Superlative Love: 1 John 4:11

7 Beloved, let us love one another, for love is from God; and everyone who loves is born of God and knows God.
8 The one who does not love does not know God, for God is love.
9 By this the love of God was manifested in us, that God has sent His only begotten Son into the world so that we might live through Him.
10 In this is love, not that we loved God, but that He loved us and sent His Son to be the propitiation for our sins.
11 Beloved, if God so loved us, we also ought to love one another.
12 No one has beheld God at any time; if we love one another, God abides in us, and His love is perfected in us.
13 By this we know that we abide in Him and He in us, because He has given us of His Spirit.
(1 John 4:7-13, NASB).

We are the Beloved!

How many times does John refer to his readership as “Beloved”? Six times explicitly! (1John 2:7, 3:2,21, 4:1,7,11 ) I think this is such an important thing to observe and to remember: we are beloved! If anyone sins, we have an advocate. All of these statements, all of these little tests, all of these admonitions, are to be understood from the perspective that we are beloved. I am encouraged to view myself as beloved, and I am encouraged to view others around me as beloved. This is the real secret to everything.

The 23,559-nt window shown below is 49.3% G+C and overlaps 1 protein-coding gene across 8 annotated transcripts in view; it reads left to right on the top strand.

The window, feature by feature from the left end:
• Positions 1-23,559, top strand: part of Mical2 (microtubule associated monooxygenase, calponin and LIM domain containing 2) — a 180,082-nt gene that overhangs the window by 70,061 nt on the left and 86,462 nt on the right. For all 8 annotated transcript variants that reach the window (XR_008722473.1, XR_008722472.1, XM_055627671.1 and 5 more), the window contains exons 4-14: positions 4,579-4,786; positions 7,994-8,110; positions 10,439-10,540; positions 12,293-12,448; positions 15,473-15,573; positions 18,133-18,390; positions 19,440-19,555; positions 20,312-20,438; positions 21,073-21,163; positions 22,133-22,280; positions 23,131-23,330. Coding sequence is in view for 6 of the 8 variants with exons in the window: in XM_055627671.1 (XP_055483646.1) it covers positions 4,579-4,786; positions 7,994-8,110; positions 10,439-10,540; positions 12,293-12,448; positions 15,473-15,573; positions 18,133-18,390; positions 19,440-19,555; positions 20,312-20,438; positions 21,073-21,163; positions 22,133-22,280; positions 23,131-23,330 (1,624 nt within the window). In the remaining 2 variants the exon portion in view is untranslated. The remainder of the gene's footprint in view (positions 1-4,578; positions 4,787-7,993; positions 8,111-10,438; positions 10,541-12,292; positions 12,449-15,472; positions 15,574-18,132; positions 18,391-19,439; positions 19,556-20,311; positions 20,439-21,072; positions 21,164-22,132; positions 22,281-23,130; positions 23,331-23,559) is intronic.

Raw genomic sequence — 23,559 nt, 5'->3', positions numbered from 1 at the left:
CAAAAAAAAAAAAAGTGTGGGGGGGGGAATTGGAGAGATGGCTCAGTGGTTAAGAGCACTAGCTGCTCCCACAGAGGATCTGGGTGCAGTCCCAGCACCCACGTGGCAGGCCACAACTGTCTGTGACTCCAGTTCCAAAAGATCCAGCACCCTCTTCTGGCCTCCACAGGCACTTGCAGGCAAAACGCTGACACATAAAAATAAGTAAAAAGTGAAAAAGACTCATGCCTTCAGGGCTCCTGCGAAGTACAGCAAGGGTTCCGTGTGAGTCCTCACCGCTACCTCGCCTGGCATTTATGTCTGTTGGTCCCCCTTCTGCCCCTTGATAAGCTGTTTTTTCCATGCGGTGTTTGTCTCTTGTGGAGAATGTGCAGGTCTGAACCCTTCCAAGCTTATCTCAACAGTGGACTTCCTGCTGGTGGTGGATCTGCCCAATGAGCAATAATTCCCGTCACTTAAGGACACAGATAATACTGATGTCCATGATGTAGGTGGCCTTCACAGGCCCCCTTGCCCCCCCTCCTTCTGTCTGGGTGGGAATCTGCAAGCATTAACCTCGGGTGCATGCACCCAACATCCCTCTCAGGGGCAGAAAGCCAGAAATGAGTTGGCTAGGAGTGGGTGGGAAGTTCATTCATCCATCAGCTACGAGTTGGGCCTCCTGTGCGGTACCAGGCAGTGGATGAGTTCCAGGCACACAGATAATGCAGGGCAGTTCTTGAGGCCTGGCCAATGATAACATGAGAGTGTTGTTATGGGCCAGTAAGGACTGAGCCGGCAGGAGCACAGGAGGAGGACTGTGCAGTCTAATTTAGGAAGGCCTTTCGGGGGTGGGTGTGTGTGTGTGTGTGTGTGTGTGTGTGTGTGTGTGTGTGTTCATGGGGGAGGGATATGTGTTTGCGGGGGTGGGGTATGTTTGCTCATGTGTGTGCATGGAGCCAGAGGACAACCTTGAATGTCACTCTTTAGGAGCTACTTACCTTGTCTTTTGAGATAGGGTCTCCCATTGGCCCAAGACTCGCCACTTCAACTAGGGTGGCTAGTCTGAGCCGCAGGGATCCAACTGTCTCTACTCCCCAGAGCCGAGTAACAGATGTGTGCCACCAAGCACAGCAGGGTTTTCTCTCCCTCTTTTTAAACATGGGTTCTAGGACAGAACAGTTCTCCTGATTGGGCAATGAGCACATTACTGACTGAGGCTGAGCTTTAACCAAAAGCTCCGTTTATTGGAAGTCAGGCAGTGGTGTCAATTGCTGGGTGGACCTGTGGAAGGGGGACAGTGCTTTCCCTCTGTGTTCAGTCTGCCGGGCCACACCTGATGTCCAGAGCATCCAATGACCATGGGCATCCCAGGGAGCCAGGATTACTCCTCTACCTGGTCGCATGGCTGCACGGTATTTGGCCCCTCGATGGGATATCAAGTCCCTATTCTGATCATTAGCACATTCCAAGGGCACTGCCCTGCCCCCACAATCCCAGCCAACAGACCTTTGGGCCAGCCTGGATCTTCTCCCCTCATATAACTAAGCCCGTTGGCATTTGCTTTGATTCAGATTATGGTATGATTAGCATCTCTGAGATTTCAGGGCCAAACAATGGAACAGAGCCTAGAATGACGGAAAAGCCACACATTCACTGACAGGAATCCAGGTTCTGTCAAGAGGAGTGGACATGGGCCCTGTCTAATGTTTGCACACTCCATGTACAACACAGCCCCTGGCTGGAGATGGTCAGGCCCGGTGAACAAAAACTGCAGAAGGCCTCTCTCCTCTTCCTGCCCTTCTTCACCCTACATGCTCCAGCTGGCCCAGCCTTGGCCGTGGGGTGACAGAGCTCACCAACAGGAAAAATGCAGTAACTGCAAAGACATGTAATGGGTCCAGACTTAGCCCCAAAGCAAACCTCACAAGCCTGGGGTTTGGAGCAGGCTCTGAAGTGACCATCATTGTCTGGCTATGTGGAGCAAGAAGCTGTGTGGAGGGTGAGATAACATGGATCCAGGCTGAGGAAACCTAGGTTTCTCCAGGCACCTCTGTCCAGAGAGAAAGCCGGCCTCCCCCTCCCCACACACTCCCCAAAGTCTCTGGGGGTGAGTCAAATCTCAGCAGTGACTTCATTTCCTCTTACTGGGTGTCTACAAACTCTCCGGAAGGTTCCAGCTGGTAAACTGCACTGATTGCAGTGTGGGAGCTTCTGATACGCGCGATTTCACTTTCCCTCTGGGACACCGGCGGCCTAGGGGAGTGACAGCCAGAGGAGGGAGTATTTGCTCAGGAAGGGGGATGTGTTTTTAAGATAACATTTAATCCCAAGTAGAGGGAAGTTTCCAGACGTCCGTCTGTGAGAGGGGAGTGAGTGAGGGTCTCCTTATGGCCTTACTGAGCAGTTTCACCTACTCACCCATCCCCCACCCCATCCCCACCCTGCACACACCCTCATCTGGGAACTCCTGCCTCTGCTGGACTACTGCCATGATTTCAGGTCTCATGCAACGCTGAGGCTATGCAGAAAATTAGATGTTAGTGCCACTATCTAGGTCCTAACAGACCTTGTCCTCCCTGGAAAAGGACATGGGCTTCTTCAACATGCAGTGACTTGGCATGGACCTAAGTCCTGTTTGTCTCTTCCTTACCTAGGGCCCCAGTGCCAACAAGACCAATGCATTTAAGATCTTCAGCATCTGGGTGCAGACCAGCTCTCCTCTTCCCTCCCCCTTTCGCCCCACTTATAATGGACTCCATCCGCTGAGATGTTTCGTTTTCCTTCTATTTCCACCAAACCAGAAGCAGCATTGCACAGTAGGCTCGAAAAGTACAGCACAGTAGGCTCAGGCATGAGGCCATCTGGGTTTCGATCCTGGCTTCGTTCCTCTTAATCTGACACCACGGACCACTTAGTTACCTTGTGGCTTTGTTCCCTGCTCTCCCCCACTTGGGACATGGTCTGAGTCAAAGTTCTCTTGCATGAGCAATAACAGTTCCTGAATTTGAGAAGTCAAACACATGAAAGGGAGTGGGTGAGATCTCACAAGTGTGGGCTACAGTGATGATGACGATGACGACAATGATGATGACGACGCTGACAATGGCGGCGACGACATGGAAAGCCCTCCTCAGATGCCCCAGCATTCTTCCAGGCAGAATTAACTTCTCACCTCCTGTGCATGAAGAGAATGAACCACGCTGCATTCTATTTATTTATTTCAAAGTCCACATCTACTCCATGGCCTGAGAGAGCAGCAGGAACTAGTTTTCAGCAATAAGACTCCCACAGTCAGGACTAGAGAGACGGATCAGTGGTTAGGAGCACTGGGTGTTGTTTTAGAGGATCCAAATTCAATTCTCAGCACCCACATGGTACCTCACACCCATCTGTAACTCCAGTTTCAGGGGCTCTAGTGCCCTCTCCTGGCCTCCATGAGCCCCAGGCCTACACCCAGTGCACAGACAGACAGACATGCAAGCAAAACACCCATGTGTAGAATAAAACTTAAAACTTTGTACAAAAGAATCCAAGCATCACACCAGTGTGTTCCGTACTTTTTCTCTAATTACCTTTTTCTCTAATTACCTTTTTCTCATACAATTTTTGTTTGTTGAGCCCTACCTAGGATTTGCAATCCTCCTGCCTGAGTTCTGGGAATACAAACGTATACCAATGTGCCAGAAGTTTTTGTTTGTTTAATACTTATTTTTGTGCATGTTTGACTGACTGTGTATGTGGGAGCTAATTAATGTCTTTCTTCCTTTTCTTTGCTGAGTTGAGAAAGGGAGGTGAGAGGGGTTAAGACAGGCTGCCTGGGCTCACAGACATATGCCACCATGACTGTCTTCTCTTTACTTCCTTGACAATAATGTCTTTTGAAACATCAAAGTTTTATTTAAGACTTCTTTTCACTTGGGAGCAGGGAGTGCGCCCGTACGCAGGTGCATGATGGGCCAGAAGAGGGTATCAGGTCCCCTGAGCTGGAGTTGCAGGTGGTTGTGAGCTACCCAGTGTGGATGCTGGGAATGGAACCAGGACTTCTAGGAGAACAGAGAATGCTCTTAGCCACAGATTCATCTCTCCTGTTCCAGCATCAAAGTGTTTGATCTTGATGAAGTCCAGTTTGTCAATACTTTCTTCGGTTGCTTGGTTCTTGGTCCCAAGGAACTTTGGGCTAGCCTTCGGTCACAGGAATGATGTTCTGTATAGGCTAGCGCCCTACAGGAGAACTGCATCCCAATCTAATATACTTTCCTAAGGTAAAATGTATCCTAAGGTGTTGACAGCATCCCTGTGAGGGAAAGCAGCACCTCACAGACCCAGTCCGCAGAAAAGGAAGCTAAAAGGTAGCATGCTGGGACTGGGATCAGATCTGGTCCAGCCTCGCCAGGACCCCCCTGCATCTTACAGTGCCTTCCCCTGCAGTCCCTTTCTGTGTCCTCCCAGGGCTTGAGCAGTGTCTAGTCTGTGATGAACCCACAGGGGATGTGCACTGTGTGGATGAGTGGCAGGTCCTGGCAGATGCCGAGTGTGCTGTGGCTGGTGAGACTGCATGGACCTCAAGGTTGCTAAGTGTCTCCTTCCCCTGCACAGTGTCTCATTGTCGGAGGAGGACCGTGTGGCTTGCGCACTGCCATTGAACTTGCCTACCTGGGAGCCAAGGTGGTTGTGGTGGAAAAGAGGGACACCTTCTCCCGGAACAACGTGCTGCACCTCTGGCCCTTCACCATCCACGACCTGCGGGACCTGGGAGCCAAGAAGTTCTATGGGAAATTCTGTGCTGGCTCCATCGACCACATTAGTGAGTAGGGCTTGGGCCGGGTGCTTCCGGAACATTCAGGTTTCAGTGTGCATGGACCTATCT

God Loved us, Once.

God loved us. Does He still? Why is this past tense? It is not that He once loved us and then stopped. Duh. It is that He loved us in a final way that cannot be undone or broken. It is the same idea as a dish getting broken. Because it was once broken at a point in time, it does not mean that it has now stopped being broken and has now become whole. In the same way, Jesus was broken for us as an act of love, in a way that cannot be unmade. It is a finalized act that cannot be undone, He has loved us with a great and authoritative sacrifice.

Superlative Love

“If God so loved us.” This is the crux of the matter. How did God so permanently and unbreakably love us, with this once done and now never to be be undone kind of love? He “so” loved us. What does this mean? It is easy to observe that in this superlative way, not simply that He loved us, but that He so loved us, that we are to be moved to love for each other. So, what is the superlative love?

It is 1 John 4:10 – that God sent His Son to be the propitiation for our sins. How is this such superlative love? It is extremely wonderful that the propitiation of the Son satisfies justice between us all, as I have been talking about in reflection over the past few blog posts. We might begin to think this is a dry theological point, a means to an end.

I was reflecting on the reason that we call Christ’s death on the cross the “passion”. In truth, I haven’t researched it at all and I have no idea why we really call it that. But I know what passion means. It means extreme desire. It means reckless love. It means fierce devotion to the point of obsession. It means laser-like focus born of strong wanting. How does this word relate to Jesus’ death on the cross?

It was absolutely reckless and dangerous love. It was abandon-everything-else desire. It was passion for us that led to such sacrifice. He wanted us. Badly. Enough to do this.